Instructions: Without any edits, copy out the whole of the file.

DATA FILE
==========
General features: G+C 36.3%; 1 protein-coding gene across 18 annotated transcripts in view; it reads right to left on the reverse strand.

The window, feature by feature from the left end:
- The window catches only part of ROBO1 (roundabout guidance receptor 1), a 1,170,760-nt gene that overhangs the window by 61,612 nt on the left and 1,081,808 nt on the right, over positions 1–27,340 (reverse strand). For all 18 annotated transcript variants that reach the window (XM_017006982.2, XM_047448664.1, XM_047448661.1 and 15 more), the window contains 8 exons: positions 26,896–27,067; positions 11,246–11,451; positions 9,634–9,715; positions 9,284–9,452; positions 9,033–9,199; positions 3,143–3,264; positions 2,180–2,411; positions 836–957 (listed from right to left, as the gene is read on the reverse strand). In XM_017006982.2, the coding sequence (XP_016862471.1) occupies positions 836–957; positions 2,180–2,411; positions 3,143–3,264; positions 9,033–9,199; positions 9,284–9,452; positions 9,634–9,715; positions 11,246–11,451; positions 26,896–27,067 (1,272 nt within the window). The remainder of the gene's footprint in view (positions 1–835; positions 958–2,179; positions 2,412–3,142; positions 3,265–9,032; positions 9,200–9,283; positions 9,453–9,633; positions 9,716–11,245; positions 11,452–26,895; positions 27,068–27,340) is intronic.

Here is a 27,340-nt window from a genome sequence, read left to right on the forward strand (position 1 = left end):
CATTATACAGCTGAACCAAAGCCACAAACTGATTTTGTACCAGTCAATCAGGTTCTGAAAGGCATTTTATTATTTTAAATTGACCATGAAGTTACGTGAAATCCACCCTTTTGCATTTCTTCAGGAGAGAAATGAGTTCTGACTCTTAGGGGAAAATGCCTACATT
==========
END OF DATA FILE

General features: G+C 36.3%; 1 protein-coding gene across 18 annotated transcripts in view; it reads right to left on the reverse strand.

The window, feature by feature from the left end:
- The window catches only part of ROBO1 (roundabout guidance receptor 1), a 1,170,760-nt gene that overhangs the window by 61,612 nt on the left and 1,081,808 nt on the right, over positions 1–27,340 (reverse strand). For all 18 annotated transcript variants that reach the window (XM_017006982.2, XM_047448664.1, XM_047448661.1 and 15 more), the window contains 8 exons: positions 26,896–27,067; positions 11,246–11,451; positions 9,634–9,715; positions 9,284–9,452; positions 9,033–9,199; positions 3,143–3,264; positions 2,180–2,411; positions 836–957 (listed from right to left, as the gene is read on the reverse strand). In XM_017006982.2, the coding sequence (XP_016862471.1) occupies positions 836–957; positions 2,180–2,411; positions 3,143–3,264; positions 9,033–9,199; positions 9,284–9,452; positions 9,634–9,715; positions 11,246–11,451; positions 26,896–27,067 (1,272 nt within the window). The remainder of the gene's footprint in view (positions 1–835; positions 958–2,179; positions 2,412–3,142; positions 3,265–9,032; positions 9,200–9,283; positions 9,453–9,633; positions 9,716–11,245; positions 11,452–26,895; positions 27,068–27,340) is intronic.

Here is a 27,340-nt window from a genome sequence, read left to right on the forward strand (position 1 = left end):
CATTATACAGCTGAACCAAAGCCACAAACTGATTTTGTACCAGTCAATCAGGTTCTGAAAGGCATTTTATTATTTTAAATTGACCATGAAGTTACGTGAAATCCACCCTTTTGCATTTCTTCAGGAGAGAAATGAGTTCTGACTCTTAGGGGAAAATGCCTACATT